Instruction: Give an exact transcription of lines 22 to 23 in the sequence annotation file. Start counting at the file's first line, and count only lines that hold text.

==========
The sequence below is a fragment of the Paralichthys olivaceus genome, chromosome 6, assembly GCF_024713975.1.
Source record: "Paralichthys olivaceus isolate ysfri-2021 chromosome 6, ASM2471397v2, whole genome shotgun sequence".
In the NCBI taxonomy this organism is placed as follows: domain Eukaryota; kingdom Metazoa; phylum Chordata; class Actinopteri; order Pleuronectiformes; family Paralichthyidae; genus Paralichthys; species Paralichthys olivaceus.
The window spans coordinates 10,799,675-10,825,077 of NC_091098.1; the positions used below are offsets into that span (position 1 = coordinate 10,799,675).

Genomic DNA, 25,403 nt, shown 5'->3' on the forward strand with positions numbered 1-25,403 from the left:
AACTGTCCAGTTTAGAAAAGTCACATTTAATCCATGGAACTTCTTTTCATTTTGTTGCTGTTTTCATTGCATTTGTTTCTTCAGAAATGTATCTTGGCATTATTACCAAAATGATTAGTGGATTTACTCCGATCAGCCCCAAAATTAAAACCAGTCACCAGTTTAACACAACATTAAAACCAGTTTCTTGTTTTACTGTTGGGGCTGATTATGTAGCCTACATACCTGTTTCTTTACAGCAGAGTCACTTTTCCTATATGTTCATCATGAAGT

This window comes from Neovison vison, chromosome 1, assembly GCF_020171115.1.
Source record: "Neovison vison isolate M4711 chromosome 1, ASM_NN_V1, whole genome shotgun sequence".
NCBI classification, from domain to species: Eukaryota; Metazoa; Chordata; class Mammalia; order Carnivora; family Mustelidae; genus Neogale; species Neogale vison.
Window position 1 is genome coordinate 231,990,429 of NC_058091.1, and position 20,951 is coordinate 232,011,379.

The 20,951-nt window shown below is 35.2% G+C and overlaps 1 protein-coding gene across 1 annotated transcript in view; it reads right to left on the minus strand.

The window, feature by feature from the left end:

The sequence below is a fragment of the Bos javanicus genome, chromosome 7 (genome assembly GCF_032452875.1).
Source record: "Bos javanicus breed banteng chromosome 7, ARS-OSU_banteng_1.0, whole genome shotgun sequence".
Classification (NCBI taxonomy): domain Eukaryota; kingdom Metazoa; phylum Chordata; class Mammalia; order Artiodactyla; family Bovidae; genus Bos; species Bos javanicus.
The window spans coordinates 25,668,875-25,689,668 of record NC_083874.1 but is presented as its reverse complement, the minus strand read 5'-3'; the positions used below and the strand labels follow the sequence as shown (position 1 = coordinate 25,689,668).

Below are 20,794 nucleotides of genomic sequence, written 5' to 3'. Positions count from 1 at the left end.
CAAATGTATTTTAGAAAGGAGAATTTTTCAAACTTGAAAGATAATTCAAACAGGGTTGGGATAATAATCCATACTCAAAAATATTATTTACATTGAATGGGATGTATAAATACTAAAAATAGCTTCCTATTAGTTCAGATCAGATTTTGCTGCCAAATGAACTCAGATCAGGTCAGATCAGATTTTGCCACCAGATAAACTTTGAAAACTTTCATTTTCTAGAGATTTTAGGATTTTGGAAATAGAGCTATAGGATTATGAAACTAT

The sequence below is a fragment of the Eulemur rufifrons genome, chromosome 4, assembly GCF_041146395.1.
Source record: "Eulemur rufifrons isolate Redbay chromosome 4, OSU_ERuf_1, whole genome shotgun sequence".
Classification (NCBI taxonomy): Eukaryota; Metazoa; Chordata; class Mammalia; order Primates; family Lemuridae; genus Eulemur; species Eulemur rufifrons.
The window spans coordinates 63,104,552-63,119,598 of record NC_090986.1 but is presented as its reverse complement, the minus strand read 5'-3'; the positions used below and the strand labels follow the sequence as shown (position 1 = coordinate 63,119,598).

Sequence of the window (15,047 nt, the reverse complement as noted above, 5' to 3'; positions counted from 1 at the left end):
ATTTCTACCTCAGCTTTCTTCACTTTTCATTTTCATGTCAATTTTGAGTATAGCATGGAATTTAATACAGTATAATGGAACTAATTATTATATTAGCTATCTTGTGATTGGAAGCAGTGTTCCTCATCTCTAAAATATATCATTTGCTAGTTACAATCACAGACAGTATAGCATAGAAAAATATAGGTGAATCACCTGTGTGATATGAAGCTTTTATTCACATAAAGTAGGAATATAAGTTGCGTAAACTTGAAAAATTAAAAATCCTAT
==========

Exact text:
The window spans coordinates 63,104,552-63,119,598 of record NC_090986.1 but is presented as its reverse complement, the minus strand read 5'-3'; the positions used below and the strand labels follow the sequence as shown (position 1 = coordinate 63,119,598).

Sequence of the window (15,047 nt, the reverse complement as noted above, 5' to 3'; positions counted from 1 at the left end):